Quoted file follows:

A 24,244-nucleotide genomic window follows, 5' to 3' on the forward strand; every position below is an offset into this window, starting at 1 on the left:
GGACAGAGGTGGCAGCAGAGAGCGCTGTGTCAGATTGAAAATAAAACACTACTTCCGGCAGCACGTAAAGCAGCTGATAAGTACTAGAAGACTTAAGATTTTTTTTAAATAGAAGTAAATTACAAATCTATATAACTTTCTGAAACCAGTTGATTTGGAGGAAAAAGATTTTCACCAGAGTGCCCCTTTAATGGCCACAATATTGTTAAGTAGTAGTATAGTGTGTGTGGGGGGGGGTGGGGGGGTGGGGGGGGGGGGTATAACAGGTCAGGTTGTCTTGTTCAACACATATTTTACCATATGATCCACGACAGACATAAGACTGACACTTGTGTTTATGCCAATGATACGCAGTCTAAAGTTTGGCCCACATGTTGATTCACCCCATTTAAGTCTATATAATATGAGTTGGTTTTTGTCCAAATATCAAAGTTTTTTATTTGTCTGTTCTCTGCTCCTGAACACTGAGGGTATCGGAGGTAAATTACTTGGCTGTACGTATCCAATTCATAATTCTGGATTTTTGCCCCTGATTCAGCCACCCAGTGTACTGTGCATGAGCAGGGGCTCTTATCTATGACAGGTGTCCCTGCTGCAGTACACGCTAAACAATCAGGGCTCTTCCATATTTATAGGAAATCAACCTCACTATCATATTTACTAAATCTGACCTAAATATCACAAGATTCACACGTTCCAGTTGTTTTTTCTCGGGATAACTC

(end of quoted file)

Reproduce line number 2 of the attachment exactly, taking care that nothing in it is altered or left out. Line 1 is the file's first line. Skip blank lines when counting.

GGACAGAGGTGGCAGCAGAGAGCGCTGTGTCAGATTGAAAATAAAACACTACTTCCGGCAGCACGTAAAGCAGCTGATAAGTACTAGAAGACTTAAGATTTTTTTTAAATAGAAGTAAATTACAAATCTATATAACTTTCTGAAACCAGTTGATTTGGAGGAAAAAGATTTTCACCAGAGTGCCCCTTTAATGGCCACAATATTGTTAAGTAGTAGTATAGTGTGTGTGGGGGGGGGTGGGGGGGTGGGGGGGGGGGGTATAACAGGTCAGGTTGTCTTGTTCAACACATATTTTACCATATGATCCACGACAGACATAAGACTGACACTTGTGTTTATGCCAATGATACGCAGTCTAAAGTTTGGCCCACATGTTGATTCACCCCATTTAAGTCTATATAATATGAGTTGGTTTTTGTCCAAATATCAAAGTTTTTTATTTGTCTGTTCTCTGCTCCTGAACACTGAGGGTATCGGAGGTAAATTACTTGGCTGTACGTATCCAATTCATAATTCTGGATTTTTGCCCCTGATTCAGCCACCCAGTGTACTGTGCATGAGCAGGGGCTCTTATCTATGACAGGTGTCCCTGCTGCAGTACACGCTAAACAATCAGGGCTCTTCCATATTTATAGGAAATCAACCTCACTATCATATTTACTAAATCTGACCTAAATATCACAAGATTCACACGTTCCAGTTGTTTTTTCTCGGGATAACTC